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Making Sense of History: Zerubbabel and Ezra


Ezra 1:2; Jeremiah 25:11, 12; Daniel 9:1, 2; Ezra 4:1–7; Isaiah 55:8 9; Ezra 7:1–28

I would like to focus this Sabbath School commentary on the prophecy by Jeremiah 25:11 that Judah would go into captivity for seventy years. This important prophecy was noted by the aged Daniel who had probably been acquainted with Jeremiah as a young person before being taken captive by the armies of Nebuchadnezzar and enrolled in political science at the University of Babylon.

In the first year of Darius son of Ahasuerus, by birth a Mede, who became king over the realm of the Chaldeans—in the first year of his reign, I, Daniel, perceived in the books the number of years that, according to the word of the LORD to the prophet Jeremiah, must be fulfilled for the devastation of Jerusalem, namely, seventy years (Dan. 9:1–2).

Here, Daniel is focused on the seventy-year Babylonian captivity which had clearly been predicted by Jeremiah. Because the people had not listened to Jeremiah’s preaching for “twenty-three years” (Jer. 25:3) and had not heeded the warnings of “all his servants the prophets” (Jer. 25:4), “this whole land shall become a ruin and a waste, and these nations shall serve the king of Babylon seventy years” (Jer. 25:11).

Jeremiah links the exile of the people with their disregard of the messages delivered by God through His servants the prophets for many years. Because of their persistent disobedience, the threatened curse of Deuteronomy 28:36–68, which warned that a persistently disobedient people would go into exile, was finally executed.

While Adventists have long, and correctly, linked Jeremiah 25:11 with Daniel 9:2, they have not paid particular attention to 2 Chronicles 36:21: “The land enjoyed its sabbath rests; all the time of its desolation it rested, until the seventy years were completed in fulfillment of the word of the LORD spoken by Jeremiah.” Israel was to be in exile “until the land had made up for its sabbaths. All the days that it lay desolate, it kept sabbath, to fulfill seventy years.” This text is linked with the violation of the Levitical legislation through the common word desolate found in Leviticus 26:33, 43:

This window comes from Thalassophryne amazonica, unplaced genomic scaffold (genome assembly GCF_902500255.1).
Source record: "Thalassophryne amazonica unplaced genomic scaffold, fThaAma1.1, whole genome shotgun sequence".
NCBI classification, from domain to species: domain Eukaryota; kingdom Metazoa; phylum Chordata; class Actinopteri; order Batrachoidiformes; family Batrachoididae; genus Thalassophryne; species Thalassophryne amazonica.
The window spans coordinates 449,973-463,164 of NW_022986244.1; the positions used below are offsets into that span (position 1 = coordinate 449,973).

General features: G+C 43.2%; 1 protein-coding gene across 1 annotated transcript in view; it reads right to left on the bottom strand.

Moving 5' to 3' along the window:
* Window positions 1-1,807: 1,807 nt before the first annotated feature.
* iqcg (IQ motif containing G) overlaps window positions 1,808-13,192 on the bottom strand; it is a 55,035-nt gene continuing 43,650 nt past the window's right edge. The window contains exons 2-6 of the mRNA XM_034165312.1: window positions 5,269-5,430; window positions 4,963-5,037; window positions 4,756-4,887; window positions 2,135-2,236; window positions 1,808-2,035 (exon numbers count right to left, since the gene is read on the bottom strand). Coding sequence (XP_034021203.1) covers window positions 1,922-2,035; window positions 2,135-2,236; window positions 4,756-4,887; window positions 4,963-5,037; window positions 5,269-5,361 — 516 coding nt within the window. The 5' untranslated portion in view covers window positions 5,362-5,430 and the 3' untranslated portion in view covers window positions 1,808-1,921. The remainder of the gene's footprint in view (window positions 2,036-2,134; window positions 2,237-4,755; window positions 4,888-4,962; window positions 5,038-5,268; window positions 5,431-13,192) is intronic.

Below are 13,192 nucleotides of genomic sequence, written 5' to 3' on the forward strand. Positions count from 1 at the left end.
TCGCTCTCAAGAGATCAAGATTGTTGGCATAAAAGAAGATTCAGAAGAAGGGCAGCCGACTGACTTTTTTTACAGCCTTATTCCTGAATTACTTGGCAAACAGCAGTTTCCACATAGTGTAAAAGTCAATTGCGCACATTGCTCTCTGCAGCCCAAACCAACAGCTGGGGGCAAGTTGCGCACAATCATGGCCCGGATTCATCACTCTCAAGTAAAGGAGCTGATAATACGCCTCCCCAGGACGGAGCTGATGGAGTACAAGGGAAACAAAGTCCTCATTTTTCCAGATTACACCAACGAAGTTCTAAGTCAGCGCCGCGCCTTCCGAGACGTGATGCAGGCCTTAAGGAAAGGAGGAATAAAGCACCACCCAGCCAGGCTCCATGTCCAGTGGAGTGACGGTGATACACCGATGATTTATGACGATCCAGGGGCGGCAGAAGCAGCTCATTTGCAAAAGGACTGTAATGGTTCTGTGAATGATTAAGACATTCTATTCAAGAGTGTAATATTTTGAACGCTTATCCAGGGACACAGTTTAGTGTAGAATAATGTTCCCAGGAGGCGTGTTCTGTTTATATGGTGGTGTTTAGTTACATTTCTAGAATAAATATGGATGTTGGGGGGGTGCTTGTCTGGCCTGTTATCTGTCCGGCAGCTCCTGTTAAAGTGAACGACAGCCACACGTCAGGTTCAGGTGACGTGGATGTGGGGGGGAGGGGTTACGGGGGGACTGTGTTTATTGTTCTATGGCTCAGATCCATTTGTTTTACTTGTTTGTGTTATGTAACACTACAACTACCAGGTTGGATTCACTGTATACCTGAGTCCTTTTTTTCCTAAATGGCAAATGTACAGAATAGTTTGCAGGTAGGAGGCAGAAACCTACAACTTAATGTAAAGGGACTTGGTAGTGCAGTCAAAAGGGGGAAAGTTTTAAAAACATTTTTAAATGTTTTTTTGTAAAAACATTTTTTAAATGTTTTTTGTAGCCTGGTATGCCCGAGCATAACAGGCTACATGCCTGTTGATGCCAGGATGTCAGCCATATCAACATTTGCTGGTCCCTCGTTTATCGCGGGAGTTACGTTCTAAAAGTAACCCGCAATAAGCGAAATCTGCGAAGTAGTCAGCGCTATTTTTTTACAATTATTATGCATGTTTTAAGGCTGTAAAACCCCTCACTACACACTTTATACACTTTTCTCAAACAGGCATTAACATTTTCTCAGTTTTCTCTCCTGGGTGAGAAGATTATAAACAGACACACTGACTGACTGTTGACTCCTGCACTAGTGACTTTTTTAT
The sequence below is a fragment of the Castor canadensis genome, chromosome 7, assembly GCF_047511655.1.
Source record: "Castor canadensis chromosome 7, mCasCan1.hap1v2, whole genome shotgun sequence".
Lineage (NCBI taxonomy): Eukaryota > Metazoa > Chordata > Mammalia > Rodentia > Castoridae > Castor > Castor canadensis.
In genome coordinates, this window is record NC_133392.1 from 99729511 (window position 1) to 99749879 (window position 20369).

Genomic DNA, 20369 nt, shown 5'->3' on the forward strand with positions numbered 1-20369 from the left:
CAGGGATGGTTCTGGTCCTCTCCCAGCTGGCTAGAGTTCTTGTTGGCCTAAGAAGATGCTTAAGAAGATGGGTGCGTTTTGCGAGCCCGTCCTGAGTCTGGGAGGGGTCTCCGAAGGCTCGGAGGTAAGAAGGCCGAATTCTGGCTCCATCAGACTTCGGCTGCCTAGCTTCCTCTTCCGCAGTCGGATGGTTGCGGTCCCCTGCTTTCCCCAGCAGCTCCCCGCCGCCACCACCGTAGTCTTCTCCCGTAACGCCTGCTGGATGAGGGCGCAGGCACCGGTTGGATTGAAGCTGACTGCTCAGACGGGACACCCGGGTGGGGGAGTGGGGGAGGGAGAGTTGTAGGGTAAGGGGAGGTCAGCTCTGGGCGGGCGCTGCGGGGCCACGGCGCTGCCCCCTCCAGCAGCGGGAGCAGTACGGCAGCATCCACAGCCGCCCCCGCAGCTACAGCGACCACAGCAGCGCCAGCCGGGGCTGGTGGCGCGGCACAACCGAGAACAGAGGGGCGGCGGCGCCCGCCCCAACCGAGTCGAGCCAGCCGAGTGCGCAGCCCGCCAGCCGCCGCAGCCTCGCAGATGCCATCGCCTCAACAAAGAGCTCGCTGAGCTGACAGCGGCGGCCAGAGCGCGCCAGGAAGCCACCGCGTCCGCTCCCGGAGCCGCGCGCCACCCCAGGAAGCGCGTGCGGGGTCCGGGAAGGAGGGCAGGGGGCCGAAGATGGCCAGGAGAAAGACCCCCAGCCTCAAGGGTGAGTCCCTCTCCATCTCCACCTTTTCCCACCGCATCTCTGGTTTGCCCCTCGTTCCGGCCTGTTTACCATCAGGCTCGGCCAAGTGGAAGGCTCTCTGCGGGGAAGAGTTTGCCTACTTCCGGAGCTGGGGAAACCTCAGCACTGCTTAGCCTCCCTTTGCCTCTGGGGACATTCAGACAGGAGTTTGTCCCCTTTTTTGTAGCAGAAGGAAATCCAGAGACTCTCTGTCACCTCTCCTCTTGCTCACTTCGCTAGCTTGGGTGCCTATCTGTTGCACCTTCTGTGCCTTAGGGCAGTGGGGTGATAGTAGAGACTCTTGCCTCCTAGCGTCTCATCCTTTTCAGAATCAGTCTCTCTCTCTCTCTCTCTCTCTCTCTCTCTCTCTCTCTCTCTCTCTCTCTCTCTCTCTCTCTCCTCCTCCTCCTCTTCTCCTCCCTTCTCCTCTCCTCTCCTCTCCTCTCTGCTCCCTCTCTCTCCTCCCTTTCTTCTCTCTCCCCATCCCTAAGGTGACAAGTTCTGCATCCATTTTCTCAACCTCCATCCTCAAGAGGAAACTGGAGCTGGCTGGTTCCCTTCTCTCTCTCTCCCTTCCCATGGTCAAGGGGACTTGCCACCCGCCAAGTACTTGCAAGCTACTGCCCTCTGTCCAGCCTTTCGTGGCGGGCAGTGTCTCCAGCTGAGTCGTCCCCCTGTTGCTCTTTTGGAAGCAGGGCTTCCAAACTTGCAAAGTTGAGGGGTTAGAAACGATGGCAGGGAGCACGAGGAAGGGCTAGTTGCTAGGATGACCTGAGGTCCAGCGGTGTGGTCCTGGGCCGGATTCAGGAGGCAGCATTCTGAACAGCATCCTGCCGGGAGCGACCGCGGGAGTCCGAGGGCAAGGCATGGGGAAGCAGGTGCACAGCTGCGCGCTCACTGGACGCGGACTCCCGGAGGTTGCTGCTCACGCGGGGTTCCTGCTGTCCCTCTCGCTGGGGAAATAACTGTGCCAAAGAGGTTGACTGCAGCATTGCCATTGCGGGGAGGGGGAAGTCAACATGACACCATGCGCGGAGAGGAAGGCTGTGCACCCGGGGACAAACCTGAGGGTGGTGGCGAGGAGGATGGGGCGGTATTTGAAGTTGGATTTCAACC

Then the land shall enjoy its sabbath years as long as it lies desolate while you are in the land of your enemies; then the land shall rest, and enjoy its sabbath years. As long as it lies desolate, it shall have the rest it did not have on your sabbaths when you were living on it. For the land shall be deserted by them, and enjoy its sabbath years by lying desolate without them, while they shall make amends for their iniquity, because they dared to spurn my ordinances, and they abhorred my statutes (Lev. 26:34–35, 43).

There has been some discussion as to whether Israel had kept the Sabbatical in either the first or second Temple era. The NRSV translation of 2 Chronicles 36:21 seems to point to an unfaithfulness in keeping the Sabbatical because it states that the land would lay desolate “until the land had ‘made up’ for its sabbaths.” Since Israel had not allowed the land to rest voluntarily, the exile allowed it to rest involuntarily. Like their forefathers, who had not kept the Sabbath day by gathering manna and were rebuked by Moses (Ex. 16:27–29), Israel was now rebuked by the Lord through the exile.